New House: The Smartening

Now that the move in to our new home has settled down a bit, I’ve been looking for opportunities to start using some smart devices. Unfortunately, the state of home devices is fractured, with three competing platform companies with little interest in making their systems speak to each other. I have no interest in upgrading smart home devices at the same rate that I purchase new phones or even new computers, so I have set some ground rules for myself.

Platform Agnostic

I need to be able to control the device with HomeKit and Google Assistant. We use iOS in my house and we have a Google Home that I would like to put to better use. I would prefer to be to able to use Amazon Echo as well. I don’t own one now, but it seems to be the platform that is taking off so I might in the future. If the device supports HomeKit and a middleware services like IFTTT it might work, because Google Assistant and Echo support third party automation.

This will probably be the most difficult hurdle to overcome, as HomeKit is rather jealous about sharing anything. Apple’s focus on security is legitimate, but it would be a lot easier to go all-in with HomeKit if they offered a stand-alone Siri box like their competitors. This is the inherent issue with the platform war extending to the home. Home devices are semi-permanent in nature so getting locked to a single platform is a much bigger commitment than a typical phone or PC purchase. Replacing just the lighting in my house with a smart system could cost quite a bit of money. Interopability is a deal-breaker issue for me, so if I can’t find anything suitable I will just have to wait to see how the market shakes out for a while longer.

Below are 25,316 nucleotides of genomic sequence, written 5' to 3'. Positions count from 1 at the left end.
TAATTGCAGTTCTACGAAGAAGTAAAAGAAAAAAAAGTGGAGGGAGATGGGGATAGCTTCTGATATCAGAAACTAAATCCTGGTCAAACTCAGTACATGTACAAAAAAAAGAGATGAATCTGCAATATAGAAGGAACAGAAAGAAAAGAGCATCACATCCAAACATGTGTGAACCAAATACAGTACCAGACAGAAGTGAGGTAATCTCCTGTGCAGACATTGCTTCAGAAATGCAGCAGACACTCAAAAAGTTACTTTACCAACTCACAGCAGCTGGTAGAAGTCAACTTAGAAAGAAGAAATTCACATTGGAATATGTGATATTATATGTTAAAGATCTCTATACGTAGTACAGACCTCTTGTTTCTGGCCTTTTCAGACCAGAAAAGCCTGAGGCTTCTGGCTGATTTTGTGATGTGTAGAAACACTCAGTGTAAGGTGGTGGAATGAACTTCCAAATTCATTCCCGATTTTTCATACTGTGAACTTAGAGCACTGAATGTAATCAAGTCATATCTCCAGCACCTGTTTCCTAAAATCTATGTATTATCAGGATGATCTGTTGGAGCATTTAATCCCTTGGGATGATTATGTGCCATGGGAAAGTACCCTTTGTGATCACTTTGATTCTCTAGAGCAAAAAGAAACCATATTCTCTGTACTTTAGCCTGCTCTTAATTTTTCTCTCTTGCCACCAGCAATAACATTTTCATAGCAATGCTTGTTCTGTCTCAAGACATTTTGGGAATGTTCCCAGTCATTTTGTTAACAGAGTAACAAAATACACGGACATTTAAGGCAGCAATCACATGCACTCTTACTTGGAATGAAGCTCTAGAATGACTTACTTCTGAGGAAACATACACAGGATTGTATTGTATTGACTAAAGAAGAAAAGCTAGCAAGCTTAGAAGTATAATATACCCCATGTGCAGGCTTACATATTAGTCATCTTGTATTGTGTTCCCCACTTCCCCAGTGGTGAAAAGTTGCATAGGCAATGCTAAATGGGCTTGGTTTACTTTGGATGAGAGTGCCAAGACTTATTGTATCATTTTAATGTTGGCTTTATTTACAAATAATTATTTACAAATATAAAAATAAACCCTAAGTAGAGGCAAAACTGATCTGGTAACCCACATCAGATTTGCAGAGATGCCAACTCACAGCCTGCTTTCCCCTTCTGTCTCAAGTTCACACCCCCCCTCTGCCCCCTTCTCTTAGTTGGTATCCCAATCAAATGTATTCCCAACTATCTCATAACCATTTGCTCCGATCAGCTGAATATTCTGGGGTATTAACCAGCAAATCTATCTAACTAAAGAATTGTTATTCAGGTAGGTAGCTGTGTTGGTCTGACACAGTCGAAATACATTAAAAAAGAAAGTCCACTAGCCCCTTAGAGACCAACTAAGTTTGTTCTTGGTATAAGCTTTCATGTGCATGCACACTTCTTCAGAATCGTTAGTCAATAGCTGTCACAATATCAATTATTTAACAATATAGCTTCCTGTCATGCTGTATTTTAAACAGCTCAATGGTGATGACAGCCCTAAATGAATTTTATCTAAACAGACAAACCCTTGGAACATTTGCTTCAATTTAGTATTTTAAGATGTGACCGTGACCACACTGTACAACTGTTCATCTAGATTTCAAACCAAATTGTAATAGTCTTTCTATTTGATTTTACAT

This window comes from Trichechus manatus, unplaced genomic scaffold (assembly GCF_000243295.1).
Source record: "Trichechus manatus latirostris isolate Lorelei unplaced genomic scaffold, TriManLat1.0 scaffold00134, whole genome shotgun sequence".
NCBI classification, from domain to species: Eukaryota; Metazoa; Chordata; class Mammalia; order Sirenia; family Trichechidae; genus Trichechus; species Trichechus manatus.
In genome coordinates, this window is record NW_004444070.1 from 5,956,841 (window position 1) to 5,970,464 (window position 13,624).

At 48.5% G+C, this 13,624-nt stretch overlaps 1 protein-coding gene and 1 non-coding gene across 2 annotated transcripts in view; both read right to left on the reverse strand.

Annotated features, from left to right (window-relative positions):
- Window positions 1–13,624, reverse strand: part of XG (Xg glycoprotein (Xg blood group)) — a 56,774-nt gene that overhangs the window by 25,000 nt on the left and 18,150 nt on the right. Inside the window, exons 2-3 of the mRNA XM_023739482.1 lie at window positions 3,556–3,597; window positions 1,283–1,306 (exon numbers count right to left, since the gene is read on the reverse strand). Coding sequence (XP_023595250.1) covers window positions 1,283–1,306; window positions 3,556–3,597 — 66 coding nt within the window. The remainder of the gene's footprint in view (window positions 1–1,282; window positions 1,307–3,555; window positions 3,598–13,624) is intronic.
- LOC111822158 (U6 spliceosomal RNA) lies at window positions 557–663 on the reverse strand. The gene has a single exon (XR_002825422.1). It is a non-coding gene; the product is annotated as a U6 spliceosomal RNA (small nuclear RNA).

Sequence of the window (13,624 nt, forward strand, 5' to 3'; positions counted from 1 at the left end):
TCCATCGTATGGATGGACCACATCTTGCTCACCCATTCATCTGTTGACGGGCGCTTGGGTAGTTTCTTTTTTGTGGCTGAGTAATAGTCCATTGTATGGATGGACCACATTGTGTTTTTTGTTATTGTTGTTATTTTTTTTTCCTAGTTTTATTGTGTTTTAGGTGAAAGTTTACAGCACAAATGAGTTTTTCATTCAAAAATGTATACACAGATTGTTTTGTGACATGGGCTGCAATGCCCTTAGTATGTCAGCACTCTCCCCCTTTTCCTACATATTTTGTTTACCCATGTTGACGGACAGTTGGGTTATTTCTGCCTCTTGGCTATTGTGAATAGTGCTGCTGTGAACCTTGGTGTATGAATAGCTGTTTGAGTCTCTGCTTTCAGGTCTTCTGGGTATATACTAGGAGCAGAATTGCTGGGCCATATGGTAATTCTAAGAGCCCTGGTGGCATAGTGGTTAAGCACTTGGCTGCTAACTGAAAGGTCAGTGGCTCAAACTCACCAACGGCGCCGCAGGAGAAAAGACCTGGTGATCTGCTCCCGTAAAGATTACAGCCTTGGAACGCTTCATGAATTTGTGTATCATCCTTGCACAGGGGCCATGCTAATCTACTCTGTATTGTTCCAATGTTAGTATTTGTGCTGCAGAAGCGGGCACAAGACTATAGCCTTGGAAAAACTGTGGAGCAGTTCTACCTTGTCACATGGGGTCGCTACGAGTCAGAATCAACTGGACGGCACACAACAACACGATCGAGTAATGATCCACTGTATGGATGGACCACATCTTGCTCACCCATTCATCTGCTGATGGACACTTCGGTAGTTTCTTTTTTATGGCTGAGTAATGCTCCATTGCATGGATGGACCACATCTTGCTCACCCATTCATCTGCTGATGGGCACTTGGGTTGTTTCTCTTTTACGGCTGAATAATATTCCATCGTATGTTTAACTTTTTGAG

Respect the House

One thing that really bothers me about a lot of these devices is that they don’t really play well with the infrastructure that already exists in the home.

For example, there are three rooms in my house with recessed lighting on a dimmer. I have not been able to find any smart lights that will work with a standard dimmer. They all require their own dimmer switches that communicate wirelessly. This is not a big deal if I can replace a dimmer switch with a smart one in exactly the same spot. Every dimmer in my house shares a wall plate with other switches. I do not want to have a new smart dimmer control attached to the wall right next to a wall plate containing a, now useless, switch that was built into the house.

The bottom line is that if I have to not touch switches, outlets, or features that are built into the house for the smart device to work it’s going to be a hard sell.

Family Friendly

Any smart device I purchase and set up needs to work well for my wife, children, and guests. I can’t be the bottleneck for making smart replacements for previously dumb/functional devices work. HomeKit seems to make sharing control via Apple ID very simple. On the other hand, our Google Home is tied to my personal Google account, which is a little nerve wracking considering how much my kids use it. This is a general issue among large tech companies and Silicon Valley. I don’t know if too few engineers have families, but too often it seems like they have no idea what to do when it comes to the way most people with children, spouses, or parents living with them live. For example it would be great to be able to associate multiple Google accounts to each other so that I can say to Google Home, “What’s on my wife’s schedule for the day?” or my wife could say, “Set a reminder for my husband.”

Conclusion

It’s an exciting time and there are lots of cool things to do with home automation. However, platforms throwing elbows, needless extraneous widgets, and a lack of family friendliness make it a risky time to adopt. I’m excited to give it a try, but my research so far shows me how the high the bar really is to make me feel confident to move forward. It’s going to be slow going.